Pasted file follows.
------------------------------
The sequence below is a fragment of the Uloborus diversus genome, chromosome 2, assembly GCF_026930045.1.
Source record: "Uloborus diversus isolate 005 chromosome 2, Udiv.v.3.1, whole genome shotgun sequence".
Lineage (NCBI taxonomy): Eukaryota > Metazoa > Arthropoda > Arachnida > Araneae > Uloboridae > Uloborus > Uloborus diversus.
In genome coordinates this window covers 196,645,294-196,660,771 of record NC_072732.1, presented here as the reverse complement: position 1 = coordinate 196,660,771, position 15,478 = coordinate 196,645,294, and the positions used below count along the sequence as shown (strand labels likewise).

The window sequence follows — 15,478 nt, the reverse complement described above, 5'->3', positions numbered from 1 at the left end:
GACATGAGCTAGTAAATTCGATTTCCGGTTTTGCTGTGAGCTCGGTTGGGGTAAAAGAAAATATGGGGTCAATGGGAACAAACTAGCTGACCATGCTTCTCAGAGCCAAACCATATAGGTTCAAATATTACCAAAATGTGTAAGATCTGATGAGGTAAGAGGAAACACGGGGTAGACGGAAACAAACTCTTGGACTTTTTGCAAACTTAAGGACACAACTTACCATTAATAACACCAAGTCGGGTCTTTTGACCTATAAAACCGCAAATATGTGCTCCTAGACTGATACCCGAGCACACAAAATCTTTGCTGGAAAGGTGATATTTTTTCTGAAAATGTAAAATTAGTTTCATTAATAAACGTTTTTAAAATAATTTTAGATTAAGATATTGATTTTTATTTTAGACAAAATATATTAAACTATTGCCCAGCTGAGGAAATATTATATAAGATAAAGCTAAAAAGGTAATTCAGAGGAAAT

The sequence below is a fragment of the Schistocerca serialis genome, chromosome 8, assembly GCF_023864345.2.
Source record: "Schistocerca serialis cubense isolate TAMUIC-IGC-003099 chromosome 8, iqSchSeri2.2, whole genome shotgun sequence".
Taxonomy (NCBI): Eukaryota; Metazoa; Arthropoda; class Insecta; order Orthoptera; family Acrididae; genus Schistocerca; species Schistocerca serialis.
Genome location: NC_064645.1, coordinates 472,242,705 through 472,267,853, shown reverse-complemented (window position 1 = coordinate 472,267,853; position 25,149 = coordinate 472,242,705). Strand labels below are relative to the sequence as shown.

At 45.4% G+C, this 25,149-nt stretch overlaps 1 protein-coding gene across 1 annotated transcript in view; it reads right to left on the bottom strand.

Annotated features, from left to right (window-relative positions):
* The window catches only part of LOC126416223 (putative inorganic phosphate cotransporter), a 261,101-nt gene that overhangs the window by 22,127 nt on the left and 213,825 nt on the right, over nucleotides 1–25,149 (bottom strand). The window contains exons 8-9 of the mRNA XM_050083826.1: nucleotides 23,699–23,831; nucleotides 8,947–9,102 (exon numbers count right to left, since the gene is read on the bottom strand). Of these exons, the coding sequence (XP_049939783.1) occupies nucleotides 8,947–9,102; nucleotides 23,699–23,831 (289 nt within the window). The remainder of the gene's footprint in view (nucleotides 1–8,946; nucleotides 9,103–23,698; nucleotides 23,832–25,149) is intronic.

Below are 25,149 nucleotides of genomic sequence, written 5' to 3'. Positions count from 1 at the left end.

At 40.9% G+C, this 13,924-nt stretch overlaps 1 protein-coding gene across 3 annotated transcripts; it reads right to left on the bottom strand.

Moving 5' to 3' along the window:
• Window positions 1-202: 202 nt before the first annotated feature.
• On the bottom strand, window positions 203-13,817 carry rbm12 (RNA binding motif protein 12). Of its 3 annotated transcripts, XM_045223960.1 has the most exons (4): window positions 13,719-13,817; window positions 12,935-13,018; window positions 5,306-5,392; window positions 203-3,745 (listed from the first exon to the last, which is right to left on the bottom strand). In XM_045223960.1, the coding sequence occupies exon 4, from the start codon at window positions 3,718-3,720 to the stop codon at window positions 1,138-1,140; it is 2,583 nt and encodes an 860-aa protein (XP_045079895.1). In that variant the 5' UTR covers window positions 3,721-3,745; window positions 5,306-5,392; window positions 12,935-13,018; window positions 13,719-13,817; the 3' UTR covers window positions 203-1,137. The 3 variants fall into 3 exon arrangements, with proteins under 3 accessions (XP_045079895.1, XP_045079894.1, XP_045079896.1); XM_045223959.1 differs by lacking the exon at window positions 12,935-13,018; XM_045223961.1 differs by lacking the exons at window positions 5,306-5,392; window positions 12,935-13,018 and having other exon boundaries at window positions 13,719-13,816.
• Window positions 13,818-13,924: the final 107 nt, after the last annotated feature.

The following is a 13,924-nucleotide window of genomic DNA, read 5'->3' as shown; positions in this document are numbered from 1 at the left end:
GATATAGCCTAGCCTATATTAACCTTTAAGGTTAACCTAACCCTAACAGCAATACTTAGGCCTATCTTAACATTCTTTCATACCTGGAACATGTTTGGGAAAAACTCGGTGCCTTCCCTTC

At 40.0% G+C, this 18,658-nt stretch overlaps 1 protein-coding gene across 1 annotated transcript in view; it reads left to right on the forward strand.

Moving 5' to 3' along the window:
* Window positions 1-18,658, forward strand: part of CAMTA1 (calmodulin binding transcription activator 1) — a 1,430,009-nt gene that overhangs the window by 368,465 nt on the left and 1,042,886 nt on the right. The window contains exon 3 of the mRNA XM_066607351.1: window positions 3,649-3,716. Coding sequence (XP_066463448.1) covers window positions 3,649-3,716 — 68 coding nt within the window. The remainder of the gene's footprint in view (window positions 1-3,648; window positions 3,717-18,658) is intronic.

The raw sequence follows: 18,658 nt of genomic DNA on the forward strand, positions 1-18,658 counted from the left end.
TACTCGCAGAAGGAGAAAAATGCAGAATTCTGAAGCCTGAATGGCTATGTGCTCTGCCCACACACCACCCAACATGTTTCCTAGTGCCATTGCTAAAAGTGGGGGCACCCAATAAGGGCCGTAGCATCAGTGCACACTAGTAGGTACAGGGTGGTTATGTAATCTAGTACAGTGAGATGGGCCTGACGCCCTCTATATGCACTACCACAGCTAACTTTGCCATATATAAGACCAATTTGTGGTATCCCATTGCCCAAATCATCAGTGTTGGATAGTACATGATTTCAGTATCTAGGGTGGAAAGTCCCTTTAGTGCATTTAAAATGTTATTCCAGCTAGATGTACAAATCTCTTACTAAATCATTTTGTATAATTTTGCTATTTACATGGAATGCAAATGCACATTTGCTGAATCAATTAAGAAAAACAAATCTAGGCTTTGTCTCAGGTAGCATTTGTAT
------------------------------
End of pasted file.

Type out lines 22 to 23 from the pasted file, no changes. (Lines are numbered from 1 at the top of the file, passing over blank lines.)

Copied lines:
At 40.0% G+C, this 18,658-nt stretch overlaps 1 protein-coding gene across 1 annotated transcript in view; it reads left to right on the forward strand.

Moving 5' to 3' along the window: